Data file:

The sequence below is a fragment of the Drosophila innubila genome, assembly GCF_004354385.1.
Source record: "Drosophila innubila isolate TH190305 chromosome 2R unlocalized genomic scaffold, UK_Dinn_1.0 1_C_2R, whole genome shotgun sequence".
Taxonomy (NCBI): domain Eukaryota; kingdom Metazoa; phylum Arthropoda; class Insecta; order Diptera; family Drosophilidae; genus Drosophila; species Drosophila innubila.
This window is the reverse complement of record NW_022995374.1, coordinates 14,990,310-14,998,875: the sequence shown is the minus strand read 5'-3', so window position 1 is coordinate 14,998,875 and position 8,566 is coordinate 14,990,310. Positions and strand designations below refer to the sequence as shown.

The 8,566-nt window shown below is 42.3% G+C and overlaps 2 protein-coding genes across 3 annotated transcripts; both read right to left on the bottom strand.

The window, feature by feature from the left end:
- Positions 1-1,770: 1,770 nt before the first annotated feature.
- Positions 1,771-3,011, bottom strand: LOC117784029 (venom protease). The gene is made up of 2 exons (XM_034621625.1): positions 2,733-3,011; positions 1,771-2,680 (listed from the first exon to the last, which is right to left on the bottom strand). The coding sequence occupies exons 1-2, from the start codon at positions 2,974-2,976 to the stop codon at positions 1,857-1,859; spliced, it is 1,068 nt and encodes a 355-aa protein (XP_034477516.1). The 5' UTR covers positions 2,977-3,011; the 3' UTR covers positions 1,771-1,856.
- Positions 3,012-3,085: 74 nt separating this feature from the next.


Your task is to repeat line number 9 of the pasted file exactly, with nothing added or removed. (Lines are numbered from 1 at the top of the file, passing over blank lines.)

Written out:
- Positions 3,012-3,085: 74 nt separating this feature from the next.